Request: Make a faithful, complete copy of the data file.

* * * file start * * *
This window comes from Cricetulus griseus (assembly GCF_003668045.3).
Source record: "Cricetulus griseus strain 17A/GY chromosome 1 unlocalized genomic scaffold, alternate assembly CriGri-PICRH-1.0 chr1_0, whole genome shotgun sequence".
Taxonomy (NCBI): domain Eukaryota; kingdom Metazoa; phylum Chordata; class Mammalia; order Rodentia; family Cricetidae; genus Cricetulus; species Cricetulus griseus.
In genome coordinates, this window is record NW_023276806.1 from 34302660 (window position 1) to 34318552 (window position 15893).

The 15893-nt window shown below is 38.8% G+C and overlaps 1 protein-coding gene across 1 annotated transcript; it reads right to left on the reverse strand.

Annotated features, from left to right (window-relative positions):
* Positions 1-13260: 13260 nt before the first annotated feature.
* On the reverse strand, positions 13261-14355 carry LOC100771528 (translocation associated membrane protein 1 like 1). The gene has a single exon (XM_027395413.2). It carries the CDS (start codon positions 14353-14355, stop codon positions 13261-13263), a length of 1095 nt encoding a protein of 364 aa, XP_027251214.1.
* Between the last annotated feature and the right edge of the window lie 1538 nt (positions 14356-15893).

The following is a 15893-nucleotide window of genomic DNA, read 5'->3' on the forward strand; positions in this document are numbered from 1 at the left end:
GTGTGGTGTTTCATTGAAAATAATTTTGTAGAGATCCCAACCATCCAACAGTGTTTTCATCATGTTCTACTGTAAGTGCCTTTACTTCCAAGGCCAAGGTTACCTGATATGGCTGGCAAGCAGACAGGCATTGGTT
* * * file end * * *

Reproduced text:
This window comes from Cricetulus griseus (assembly GCF_003668045.3).
Source record: "Cricetulus griseus strain 17A/GY chromosome 1 unlocalized genomic scaffold, alternate assembly CriGri-PICRH-1.0 chr1_0, whole genome shotgun sequence".
Taxonomy (NCBI): domain Eukaryota; kingdom Metazoa; phylum Chordata; class Mammalia; order Rodentia; family Cricetidae; genus Cricetulus; species Cricetulus griseus.
In genome coordinates, this window is record NW_023276806.1 from 34302660 (window position 1) to 34318552 (window position 15893).

The 15893-nt window shown below is 38.8% G+C and overlaps 1 protein-coding gene across 1 annotated transcript; it reads right to left on the reverse strand.

Annotated features, from left to right (window-relative positions):
* Positions 1-13260: 13260 nt before the first annotated feature.
* On the reverse strand, positions 13261-14355 carry LOC100771528 (translocation associated membrane protein 1 like 1). The gene has a single exon (XM_027395413.2). It carries the CDS (start codon positions 14353-14355, stop codon positions 13261-13263), a length of 1095 nt encoding a protein of 364 aa, XP_027251214.1.
* Between the last annotated feature and the right edge of the window lie 1538 nt (positions 14356-15893).

The following is a 15893-nucleotide window of genomic DNA, read 5'->3' on the forward strand; positions in this document are numbered from 1 at the left end:
GTGTGGTGTTTCATTGAAAATAATTTTGTAGAGATCCCAACCATCCAACAGTGTTTTCATCATGTTCTACTGTAAGTGCCTTTACTTCCAAGGCCAAGGTTACCTGATATGGCTGGCAAGCAGACAGGCATTGGTT